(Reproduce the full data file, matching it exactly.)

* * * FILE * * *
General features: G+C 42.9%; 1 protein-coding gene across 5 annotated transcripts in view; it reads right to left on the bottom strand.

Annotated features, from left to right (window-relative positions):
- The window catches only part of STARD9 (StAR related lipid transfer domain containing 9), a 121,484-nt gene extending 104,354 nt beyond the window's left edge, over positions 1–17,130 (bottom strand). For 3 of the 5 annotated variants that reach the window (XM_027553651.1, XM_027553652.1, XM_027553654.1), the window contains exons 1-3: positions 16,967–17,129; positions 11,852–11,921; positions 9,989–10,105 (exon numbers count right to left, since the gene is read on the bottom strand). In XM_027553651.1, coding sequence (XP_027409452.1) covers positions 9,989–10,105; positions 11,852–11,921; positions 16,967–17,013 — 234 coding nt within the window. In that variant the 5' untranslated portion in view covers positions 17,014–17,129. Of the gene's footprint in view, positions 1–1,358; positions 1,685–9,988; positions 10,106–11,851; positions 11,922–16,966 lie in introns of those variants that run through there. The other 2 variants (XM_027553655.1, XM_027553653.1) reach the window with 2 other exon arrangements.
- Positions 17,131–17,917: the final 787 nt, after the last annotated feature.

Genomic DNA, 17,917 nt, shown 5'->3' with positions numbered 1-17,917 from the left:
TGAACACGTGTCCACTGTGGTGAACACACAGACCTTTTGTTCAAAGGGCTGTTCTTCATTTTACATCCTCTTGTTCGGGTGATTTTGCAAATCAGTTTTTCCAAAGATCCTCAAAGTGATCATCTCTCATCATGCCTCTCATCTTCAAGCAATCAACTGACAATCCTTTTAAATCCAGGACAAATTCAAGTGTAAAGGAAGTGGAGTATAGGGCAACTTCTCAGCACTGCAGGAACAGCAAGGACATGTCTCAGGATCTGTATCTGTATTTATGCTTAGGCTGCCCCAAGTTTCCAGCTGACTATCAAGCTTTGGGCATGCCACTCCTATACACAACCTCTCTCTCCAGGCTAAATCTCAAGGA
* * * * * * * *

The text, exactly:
General features: G+C 42.9%; 1 protein-coding gene across 5 annotated transcripts in view; it reads right to left on the bottom strand.

Annotated features, from left to right (window-relative positions):
- The window catches only part of STARD9 (StAR related lipid transfer domain containing 9), a 121,484-nt gene extending 104,354 nt beyond the window's left edge, over positions 1–17,130 (bottom strand). For 3 of the 5 annotated variants that reach the window (XM_027553651.1, XM_027553652.1, XM_027553654.1), the window contains exons 1-3: positions 16,967–17,129; positions 11,852–11,921; positions 9,989–10,105 (exon numbers count right to left, since the gene is read on the bottom strand). In XM_027553651.1, coding sequence (XP_027409452.1) covers positions 9,989–10,105; positions 11,852–11,921; positions 16,967–17,013 — 234 coding nt within the window. In that variant the 5' untranslated portion in view covers positions 17,014–17,129. Of the gene's footprint in view, positions 1–1,358; positions 1,685–9,988; positions 10,106–11,851; positions 11,922–16,966 lie in introns of those variants that run through there. The other 2 variants (XM_027553655.1, XM_027553653.1) reach the window with 2 other exon arrangements.
- Positions 17,131–17,917: the final 787 nt, after the last annotated feature.

Genomic DNA, 17,917 nt, shown 5'->3' with positions numbered 1-17,917 from the left:
TGAACACGTGTCCACTGTGGTGAACACACAGACCTTTTGTTCAAAGGGCTGTTCTTCATTTTACATCCTCTTGTTCGGGTGATTTTGCAAATCAGTTTTTCCAAAGATCCTCAAAGTGATCATCTCTCATCATGCCTCTCATCTTCAAGCAATCAACTGACAATCCTTTTAAATCCAGGACAAATTCAAGTGTAAAGGAAGTGGAGTATAGGGCAACTTCTCAGCACTGCAGGAACAGCAAGGACATGTCTCAGGATCTGTATCTGTATTTATGCTTAGGCTGCCCCAAGTTTCCAGCTGACTATCAAGCTTTGGGCATGCCACTCCTATACACAACCTCTCTCTCCAGGCTAAATCTCAAGGA